While it's good to have an independent agency such as SLED handling the criminal investigation, Elliott said he worries that not enough is being done to correct the underlying issues that led to the riot. 

Inmates rarely face prosecution for incidents behind bars, the attorney said.

"This is a different scale so maybe they will now," Elliott said. 

He gets frequent calls about prison incidents.

"As of right now, nothing has changed too much," he said. "I don't think anything's slowed down."

Many inmates are still on lockdown, and conditions do not appear to have improved, the lawyer said.

Contraband such as narcotics and cellphones still present major challenges to prison officials, and correctional officers are still woefully understaffed, underpaid and inadequately trained, Elliott said.

In fight against SC prison contraband, officials eye path forward

Officials have said disputes over territory and contraband helped spark the riot at Lee. Prisons have also struggled to hire enough officers and pay them a competitive wage, but the officials have touted recent increases in starting salaries.

During the riot, one correctional officer was patrolling the unit where violence broke out, according to lawsuits filed in the weeks after the violent outburst.

The lawsuits alleged that the violence spread nearly unchecked in part because the housing unit's interior doors were left unlocked.

The agency has acknowledged some locks at Lee were broken, but it has not said whether that contributed to the riot. Stirling, in earlier news coverage, stated that locks are an issue throughout the system.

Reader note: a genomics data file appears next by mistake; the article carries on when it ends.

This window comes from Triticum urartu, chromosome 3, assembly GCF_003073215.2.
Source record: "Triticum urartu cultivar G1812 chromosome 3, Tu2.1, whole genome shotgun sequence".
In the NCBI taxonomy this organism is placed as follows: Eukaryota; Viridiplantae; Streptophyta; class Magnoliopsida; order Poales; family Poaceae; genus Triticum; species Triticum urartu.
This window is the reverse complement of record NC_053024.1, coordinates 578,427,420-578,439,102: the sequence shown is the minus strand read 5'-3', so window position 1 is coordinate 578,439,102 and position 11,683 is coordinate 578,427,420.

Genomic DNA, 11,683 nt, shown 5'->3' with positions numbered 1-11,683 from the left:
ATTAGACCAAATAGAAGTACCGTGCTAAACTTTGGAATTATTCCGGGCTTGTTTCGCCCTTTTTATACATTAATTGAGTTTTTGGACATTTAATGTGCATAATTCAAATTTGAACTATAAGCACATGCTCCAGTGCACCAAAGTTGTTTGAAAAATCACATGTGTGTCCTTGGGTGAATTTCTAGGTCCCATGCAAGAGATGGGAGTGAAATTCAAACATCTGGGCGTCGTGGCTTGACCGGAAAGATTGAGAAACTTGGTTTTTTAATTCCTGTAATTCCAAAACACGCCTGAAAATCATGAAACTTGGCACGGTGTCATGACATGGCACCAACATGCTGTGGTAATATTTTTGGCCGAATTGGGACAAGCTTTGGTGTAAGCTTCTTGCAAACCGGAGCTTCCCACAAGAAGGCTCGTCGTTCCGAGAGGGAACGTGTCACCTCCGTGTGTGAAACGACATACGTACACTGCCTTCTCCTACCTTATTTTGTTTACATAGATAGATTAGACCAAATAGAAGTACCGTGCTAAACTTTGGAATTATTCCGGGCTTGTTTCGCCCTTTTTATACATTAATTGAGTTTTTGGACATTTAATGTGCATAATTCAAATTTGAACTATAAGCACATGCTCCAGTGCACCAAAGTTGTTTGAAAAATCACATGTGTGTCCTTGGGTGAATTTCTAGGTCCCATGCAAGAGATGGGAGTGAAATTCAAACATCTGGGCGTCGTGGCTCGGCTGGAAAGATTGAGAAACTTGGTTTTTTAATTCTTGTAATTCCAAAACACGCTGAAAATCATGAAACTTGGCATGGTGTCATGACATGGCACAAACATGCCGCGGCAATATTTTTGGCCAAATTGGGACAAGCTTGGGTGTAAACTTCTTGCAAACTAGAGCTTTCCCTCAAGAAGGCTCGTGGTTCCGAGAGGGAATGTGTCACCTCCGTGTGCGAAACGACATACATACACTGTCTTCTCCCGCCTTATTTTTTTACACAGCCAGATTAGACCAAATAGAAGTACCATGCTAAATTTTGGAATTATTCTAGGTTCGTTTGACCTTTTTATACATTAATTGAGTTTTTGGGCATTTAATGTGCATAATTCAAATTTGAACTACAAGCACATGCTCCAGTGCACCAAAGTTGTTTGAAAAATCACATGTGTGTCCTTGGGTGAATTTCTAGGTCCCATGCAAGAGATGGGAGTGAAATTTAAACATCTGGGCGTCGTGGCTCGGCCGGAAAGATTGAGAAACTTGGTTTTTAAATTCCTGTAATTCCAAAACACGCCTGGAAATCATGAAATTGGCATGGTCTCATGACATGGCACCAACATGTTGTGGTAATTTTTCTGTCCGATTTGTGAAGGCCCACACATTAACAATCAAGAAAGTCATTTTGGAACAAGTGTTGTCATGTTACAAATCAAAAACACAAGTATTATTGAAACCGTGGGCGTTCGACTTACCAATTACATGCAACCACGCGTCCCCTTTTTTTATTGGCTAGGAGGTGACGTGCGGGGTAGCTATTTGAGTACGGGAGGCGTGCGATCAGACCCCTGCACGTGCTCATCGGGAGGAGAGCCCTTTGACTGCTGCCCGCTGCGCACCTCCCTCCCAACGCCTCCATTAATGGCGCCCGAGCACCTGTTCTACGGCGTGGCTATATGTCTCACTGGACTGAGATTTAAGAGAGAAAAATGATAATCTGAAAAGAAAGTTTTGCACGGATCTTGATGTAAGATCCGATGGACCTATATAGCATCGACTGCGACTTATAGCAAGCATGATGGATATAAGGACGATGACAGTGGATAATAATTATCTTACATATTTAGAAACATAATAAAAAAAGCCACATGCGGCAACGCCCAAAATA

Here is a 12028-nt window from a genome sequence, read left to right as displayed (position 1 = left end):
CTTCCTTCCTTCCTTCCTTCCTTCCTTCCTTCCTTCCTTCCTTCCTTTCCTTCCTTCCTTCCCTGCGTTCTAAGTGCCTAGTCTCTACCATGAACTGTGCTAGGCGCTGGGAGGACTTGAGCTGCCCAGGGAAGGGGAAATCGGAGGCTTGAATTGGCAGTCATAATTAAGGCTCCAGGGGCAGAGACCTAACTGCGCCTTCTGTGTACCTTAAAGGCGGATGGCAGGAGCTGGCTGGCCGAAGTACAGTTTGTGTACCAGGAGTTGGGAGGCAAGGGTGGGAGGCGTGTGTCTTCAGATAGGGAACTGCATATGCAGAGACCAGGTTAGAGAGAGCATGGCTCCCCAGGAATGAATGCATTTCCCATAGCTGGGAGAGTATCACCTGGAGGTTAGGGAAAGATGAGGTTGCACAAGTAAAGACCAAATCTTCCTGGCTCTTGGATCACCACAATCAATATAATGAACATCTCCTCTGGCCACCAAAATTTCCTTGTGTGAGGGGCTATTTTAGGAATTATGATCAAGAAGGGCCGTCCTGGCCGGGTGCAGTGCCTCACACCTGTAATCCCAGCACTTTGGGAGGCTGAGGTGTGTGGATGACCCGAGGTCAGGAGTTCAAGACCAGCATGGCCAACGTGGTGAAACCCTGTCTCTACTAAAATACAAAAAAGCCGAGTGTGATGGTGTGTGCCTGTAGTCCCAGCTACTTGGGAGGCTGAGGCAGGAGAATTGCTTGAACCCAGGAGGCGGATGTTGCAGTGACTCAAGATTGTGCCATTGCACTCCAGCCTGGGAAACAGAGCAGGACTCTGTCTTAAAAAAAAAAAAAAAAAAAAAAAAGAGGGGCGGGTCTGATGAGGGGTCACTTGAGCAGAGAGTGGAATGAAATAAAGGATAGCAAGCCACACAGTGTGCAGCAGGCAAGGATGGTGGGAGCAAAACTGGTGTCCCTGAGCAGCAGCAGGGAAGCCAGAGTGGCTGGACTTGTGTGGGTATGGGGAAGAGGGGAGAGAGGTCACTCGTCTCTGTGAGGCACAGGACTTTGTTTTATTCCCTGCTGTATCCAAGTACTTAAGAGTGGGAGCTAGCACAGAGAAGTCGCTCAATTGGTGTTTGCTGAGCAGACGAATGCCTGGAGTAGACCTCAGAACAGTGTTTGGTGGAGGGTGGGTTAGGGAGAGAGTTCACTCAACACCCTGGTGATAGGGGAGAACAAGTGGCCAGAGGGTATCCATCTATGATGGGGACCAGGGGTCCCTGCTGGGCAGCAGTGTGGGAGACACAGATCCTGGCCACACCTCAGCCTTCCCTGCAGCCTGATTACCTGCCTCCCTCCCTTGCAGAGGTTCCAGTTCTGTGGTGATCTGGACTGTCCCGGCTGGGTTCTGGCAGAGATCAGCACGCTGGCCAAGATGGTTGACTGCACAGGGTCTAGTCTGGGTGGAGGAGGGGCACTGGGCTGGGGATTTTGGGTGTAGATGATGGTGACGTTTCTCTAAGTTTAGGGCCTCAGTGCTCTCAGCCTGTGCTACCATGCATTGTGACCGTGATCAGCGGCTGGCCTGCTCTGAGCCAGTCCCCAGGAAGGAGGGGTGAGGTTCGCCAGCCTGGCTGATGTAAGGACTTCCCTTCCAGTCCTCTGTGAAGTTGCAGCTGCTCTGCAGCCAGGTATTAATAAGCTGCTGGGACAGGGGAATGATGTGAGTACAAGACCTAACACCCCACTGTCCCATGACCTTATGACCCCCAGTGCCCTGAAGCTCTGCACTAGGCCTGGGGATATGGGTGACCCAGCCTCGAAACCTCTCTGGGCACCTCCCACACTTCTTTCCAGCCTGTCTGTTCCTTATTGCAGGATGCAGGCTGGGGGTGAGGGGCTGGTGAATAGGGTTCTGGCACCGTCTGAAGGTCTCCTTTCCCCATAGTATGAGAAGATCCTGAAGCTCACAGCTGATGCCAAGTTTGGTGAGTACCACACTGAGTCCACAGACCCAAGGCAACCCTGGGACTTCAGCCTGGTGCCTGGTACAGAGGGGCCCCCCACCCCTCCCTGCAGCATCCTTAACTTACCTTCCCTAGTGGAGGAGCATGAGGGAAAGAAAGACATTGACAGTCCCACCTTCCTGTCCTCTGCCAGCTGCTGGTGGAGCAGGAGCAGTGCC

The lawsuits accused the state of transferring hundreds of competing gang members to the prison in Bishopville before the April 15 riot, "exacerbating the already dangerous environment."

Before deadly riot, South Carolina bused in violent inmates from other prisons

State officials have disputed the role of the transfer in fomenting the melee.

And state officials were taking steps before the riot to address contraband, pay for correctional officers and other concerns. Department of Corrections officials have cracked down on smugglers, installed tall nets to prevent illegal packages from being thrown onto prison grounds and lobbied for technology to block cellphone signals.

netting director and warden lieber.jpg (copy)

S.C. Department of Corrections Director Bryan Stirling (left) and Lieber Correctional Institution Warden Randall Williams show the new netting that rises 50 feet above areas that inmates have access to at the Ridgeville prison on Wednesday, June 6, 2018. File/Wade Spees/Staff

And while these efforts are a step in the right direction, Elliott said it will likely take significant reforms to correct years of neglect of the state's correctional system.

"It's a start," he said. "I think they've got a long way to go. Quite frankly, this should have been done years ago."

Reach Gregory Yee at 843-937-5908. Follow him on Twitter @GregoryYYee.

Gregory Yee covers breaking news and public safety. He's a native Angeleno and previously covered crime and courts for the Press-Telegram in Long Beach, CA. He studied journalism and Spanish literature at the University of California, Irvine.